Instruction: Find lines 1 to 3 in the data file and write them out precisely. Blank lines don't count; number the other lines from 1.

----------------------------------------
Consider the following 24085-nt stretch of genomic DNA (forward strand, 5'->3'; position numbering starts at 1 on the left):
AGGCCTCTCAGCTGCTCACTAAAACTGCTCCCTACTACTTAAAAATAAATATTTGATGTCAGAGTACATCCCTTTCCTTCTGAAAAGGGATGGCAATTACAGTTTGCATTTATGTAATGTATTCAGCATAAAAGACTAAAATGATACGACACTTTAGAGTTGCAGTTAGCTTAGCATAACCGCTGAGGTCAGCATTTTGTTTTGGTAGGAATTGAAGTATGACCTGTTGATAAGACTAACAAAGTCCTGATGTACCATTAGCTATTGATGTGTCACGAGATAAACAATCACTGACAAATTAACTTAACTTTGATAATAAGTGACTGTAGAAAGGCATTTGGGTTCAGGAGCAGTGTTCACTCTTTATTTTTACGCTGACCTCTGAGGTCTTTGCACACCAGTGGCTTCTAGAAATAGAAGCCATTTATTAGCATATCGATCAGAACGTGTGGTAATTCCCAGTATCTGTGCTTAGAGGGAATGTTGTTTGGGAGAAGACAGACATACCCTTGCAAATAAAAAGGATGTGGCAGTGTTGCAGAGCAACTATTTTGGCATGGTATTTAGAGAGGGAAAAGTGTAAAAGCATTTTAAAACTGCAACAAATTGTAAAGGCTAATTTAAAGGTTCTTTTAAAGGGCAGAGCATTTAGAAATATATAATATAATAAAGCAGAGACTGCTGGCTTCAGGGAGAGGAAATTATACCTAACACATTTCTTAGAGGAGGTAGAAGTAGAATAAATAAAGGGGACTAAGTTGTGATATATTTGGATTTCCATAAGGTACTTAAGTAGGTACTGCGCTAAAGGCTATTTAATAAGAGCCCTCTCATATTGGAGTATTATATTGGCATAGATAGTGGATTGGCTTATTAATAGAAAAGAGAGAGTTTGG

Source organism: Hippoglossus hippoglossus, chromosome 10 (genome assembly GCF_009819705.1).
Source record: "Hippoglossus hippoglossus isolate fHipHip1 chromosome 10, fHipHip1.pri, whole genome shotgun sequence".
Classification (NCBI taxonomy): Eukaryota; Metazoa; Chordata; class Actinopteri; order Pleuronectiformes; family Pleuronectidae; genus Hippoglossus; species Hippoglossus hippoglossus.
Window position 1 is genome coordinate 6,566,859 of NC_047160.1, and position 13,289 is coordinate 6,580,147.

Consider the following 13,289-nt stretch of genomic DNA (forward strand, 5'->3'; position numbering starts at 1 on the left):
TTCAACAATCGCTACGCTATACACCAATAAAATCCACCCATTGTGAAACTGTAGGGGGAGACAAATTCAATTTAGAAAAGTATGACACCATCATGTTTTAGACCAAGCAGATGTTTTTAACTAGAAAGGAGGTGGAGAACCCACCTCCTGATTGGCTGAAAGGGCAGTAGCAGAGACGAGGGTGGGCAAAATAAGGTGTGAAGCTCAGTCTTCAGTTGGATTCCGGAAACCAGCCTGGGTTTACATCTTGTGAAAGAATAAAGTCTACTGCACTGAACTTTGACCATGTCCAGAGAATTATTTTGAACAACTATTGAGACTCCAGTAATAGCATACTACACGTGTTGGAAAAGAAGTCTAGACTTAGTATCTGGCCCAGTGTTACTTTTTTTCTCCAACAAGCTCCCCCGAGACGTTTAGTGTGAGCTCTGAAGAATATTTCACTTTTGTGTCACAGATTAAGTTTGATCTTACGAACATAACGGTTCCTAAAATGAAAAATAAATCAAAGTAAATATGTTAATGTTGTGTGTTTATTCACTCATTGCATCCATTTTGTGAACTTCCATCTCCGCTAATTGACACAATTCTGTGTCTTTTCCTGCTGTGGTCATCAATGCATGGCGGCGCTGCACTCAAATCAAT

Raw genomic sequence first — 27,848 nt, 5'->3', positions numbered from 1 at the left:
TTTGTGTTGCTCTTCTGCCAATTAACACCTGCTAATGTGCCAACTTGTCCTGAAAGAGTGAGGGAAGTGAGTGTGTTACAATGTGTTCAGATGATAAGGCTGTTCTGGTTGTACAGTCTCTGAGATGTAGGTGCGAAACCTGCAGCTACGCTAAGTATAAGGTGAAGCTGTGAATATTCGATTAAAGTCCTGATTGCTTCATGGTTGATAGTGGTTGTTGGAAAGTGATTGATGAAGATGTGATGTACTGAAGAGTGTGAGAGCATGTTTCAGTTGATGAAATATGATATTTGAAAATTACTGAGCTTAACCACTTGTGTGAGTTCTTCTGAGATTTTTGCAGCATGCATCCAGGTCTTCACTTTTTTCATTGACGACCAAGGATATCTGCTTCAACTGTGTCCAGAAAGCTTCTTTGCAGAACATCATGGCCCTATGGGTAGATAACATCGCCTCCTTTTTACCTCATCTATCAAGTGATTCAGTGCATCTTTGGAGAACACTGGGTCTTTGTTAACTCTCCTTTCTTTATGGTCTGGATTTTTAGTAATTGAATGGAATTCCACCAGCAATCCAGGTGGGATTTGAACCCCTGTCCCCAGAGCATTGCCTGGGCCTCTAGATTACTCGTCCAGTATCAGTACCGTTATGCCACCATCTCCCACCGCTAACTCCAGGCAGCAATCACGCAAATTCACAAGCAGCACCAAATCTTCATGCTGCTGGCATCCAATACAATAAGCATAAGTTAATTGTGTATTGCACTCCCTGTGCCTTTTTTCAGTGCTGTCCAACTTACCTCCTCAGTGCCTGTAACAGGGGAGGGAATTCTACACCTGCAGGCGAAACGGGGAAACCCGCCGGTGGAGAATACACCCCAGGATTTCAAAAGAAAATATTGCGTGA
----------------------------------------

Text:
Consider the following 24085-nt stretch of genomic DNA (forward strand, 5'->3'; position numbering starts at 1 on the left):
AGGCCTCTCAGCTGCTCACTAAAACTGCTCCCTACTACTTAAAAATAAATATTTGATGTCAGAGTACATCCCTTTCCTTCTGAAAAGGGATGGCAATTACAGTTTGCATTTATGTAATGTATTCAGCATAAAAGACTAAAATGATACGACACTTTAGAGTTGCAGTTAGCTTAGCATAACCGCTGAGGTCAGCATTTTGTTTTGGTAGGAATTGAAGTATGACCTGTTGATAAGACTAACAAAGTCCTGATGTACCATTAGCTATTGATGTGTCACGAGATAAACAATCACTGACAAATTAACTTAACTTTGATAATAAGTGACTGTAGAAAGGCATTTGGGTTCAGGAGCAGTGTTCACTCTTTATTTTTACGCTGACCTCTGAGGTCTTTGCACACCAGTGGCTTCTAGAAATAGAAGCCATTTATTAGCATATCGATCAGAACGTGTGGTAATTCCCAGTATCTGTGCTTAGAGGGAATGTTGTTTGGGAGAAGACAGACATACCCTTGCAAATAAAAAGGATGTGGCAGTGTTGCAGAGCAACTATTTTGGCATGGTATTTAGAGAGGGAAAAGTGTAAAAGCATTTTAAAACTGCAACAAATTGTAAAGGCTAATTTAAAGGTTCTTTTAAAGGGCAGAGCATTTAGAAATATATAATATAATAAAGCAGAGACTGCTGGCTTCAGGGAGAGGAAATTATACCTAACACATTTCTTAGAGGAGGTAGAAGTAGAATAAATAAAGGGGACTAAGTTGTGATATATTTGGATTTCCATAAGGTACTTAAGTAGGTACTGCGCTAAAGGCTATTTAATAAGAGCCCTCTCATATTGGAGTATTATATTGGCATAGATAGTGGATTGGCTTATTAATAGAAAAGAGAGAGTTTGG

Source organism: Hippoglossus hippoglossus, chromosome 10 (genome assembly GCF_009819705.1).